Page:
StarWarsTheEmpireStrikesBackIn Episode V, Luke travels to Dagobah, a remote world of swamps and forests, to receive advance training in the ways of the Force from Jedi Master Yoda. However, in the midst of his training, Luke has a vision in which he sees Han and Leia are going to be in trouble. He decides to leave immediately to help them. Both Yoda and the spirit of Obi-Wan warn him repeatedly that he must not go on this mission without finishing his training. Only a fully trained Jedi with complete control over the Force can face Darth Vader and his forces. Leaving while his training is still incomplete, Luke will risk everything they have all fought for all these years. But Luke goes anyway, and sure enough, he is thoroughly underprepared. Darth Vader forced Lando Calrissian to help him capture Han and Leia on the planet Bespin and used them as bait to lure Luke. To cut a long story short, Luke ends up helping no one. When he reaches Bespin, Han has already been frozen in carbon and dispatched to Jabba the Hutt, and Darth Vader is waiting to confront Luke. Luke is not even close to being a match for Darth Vader who cuts his hand off in a lightsaber battle. He is also not equipped to deal with what Darth Vader reveals to him: that he is Luke’s father. If he had stayed in Dagobah and completed his training, he would have had the strength and fortitude to handle it. In fact, a true Jedi would have not only repelled Darth Vader’s attack, but also sensed the nature of the revelation (In Episode VI, Luke senses Leia is his sister before Obi-Wan actually reveals it to him). Physically wounded and emotionally devastated, Luke has to be rescued by Leia who had managed to escape with Lando’s help. While in the previous point I said you should always be ready to try new things, it is also absolutely essential that you prepare for them. Give your absolute 100% to anything you take up, otherwise the results could be disastrous. Whether you’re mooting, writing an article, taking an exam, presenting a paper in a seminar, writing a note on a legal question during an internship or sitting for an interview, always ensure you have covered all the bases, done you research thoroughly and are completely and thoroughly prepared to the best of your abilities. Taking short cuts and hoping you can wing it can prove fatal in the legal profession.

6. Learn to be a team player. (Episode VI: Return of the Jedi)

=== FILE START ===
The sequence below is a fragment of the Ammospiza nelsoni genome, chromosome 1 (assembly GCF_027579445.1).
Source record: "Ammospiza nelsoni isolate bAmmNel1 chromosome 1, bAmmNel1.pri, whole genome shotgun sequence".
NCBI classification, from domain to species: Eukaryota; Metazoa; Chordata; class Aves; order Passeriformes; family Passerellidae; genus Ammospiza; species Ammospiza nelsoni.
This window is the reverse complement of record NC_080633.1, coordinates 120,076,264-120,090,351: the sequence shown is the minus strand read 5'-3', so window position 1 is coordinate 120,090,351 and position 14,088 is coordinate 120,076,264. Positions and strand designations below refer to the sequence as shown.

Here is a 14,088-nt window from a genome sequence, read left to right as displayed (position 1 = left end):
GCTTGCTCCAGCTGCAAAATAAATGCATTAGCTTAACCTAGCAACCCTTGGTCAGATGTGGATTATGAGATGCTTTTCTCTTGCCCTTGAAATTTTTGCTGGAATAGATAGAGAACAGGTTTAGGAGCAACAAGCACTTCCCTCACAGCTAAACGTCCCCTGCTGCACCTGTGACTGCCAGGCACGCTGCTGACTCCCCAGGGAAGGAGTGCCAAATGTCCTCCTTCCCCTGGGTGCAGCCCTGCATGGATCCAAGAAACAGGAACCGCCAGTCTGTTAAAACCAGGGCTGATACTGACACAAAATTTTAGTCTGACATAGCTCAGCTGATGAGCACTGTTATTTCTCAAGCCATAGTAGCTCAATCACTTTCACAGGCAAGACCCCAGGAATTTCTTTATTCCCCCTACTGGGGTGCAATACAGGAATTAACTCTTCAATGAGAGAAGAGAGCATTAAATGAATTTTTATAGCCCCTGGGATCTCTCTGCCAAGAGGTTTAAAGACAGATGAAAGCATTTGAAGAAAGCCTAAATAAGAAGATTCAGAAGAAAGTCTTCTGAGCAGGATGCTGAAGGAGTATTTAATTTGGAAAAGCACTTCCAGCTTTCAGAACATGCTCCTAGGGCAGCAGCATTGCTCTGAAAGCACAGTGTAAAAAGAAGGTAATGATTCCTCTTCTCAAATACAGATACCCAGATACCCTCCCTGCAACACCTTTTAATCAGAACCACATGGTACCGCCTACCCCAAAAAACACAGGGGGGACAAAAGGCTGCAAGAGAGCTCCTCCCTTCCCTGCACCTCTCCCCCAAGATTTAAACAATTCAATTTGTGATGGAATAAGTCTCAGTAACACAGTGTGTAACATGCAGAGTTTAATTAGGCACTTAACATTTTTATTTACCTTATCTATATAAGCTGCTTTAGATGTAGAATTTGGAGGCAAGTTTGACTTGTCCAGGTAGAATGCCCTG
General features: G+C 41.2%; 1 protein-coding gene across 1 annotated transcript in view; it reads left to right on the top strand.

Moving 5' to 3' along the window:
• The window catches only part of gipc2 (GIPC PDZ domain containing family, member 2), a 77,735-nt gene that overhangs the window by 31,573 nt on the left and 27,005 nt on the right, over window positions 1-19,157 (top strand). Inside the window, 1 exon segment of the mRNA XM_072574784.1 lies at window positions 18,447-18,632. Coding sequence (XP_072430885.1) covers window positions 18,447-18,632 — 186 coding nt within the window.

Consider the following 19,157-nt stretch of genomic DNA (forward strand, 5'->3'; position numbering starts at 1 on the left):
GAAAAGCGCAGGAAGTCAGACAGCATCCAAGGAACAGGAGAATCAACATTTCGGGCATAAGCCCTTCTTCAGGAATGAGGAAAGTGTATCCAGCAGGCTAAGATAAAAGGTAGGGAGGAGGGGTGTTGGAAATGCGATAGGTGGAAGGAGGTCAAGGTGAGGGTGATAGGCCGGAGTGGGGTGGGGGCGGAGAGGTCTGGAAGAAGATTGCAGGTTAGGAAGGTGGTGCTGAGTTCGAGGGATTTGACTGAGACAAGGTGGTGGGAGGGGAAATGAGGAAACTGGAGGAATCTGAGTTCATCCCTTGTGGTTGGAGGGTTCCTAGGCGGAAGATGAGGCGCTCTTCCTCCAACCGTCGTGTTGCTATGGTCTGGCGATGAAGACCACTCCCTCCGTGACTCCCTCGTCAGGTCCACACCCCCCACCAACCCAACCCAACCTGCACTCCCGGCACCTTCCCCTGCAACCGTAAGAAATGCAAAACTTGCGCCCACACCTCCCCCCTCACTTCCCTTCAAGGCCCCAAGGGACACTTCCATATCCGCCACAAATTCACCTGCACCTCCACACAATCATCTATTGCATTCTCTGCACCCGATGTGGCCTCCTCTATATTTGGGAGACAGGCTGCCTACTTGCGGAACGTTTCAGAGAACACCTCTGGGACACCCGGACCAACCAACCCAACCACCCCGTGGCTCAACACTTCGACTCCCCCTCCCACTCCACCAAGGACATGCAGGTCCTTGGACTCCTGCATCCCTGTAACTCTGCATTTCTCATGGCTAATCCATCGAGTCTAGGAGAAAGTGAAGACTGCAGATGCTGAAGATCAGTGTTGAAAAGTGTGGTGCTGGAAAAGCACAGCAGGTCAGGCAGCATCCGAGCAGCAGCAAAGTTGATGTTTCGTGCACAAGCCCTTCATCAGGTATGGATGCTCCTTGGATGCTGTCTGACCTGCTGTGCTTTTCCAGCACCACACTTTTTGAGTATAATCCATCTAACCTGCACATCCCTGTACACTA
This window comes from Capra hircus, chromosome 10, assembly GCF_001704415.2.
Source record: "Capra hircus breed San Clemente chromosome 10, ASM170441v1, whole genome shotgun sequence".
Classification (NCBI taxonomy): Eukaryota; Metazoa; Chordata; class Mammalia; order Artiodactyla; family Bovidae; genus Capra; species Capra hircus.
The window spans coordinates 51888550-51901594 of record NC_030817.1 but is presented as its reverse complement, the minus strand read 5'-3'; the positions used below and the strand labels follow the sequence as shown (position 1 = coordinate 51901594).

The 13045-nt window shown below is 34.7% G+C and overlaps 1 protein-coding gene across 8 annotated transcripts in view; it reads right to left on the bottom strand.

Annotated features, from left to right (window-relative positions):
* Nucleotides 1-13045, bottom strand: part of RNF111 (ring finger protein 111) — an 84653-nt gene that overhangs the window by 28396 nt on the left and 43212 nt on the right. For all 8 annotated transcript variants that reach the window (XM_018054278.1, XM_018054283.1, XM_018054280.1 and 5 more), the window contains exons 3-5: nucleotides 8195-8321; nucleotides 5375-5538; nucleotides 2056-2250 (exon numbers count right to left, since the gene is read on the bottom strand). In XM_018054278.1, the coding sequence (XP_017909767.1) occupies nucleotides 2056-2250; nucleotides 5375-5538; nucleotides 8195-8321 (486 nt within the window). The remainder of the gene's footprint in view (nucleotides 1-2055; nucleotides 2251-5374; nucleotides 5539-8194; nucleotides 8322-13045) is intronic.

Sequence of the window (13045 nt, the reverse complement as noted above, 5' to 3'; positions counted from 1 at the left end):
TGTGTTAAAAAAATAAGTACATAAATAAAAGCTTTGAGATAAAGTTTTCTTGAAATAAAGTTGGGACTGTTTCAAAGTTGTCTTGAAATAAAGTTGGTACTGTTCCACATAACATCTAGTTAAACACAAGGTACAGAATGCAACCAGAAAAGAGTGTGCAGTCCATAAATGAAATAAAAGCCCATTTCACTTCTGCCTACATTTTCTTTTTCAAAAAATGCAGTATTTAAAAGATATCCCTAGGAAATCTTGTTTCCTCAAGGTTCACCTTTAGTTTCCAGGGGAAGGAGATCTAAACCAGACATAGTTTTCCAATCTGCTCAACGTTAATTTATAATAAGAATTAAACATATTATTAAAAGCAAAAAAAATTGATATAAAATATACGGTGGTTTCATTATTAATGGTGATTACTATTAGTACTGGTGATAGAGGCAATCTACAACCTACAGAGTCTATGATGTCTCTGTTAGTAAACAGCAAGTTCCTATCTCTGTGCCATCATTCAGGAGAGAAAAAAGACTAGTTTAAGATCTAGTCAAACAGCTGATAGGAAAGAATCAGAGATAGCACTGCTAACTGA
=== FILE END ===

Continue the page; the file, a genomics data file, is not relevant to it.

StarWarsReturnOfTheJediThe major difference between Anakin and Luke is that while Anakin was an island and thought he could do everything on his own, Luke realised he would need help and asked for it. As a part of the rebel group, he became an integral member of a team that through the course of the last three episodes got increasingly better at achieving its goals. The two major missions in the movie were successfully completed thanks only to smart delegation of work and perfect teamwork. The first one, rescuing a carbon-frozen Han from Jabba the Hutt’s lair, was achieved mostly through cunning, with R2-D2, C-3PO, Leia, Chewbacca, Lando and Luke infiltrating Jabba’s palace under various pretexts and guises and overcoming a setback to kill Jabba and make a clean getaway. The second, destroying the new Death Star, was a much larger and more complicated plan involving two separate sub-groups of the team working together and coordinating over a vast distance in order to succeed. Thanks to their teamwork, the relatively smaller rebel alliance with its limited resources managed to defeat the enormous, powerful Galactic Empire. As a law student, intern and a future lawyer, you should start getting used to working in teams to achieve targets effectively. You need to be able to communicate and coordinate with your teammates perfectly and assume a role of leadership when necessary. You have to learn to do your job and help others do theirs. That is the only way to work.

So, these are the 6 major lessons for a law student I could glean from the Star Wars movies. Clearly, there is a lot more you can learn from them. Go enjoy the movies, watch the new installment and let me know if I have missed something by writing in the comments.

And as always, may the force be with you.

(Sayak Dasgupta wanders around looking for things to do.)

Law Schools

A broader idea of accountability in law student governance

PaarasPandey_NALSARTwo years ago, Nalsar’s Student Bar Council adopted an accountability policy. It had a formal mechanism of holding student representatives accountable including the appointment of a financial auditor and a grievance redressal officer for each activity-based committee. The auditor had to submit a report on the committee’s functioning at the end of the year.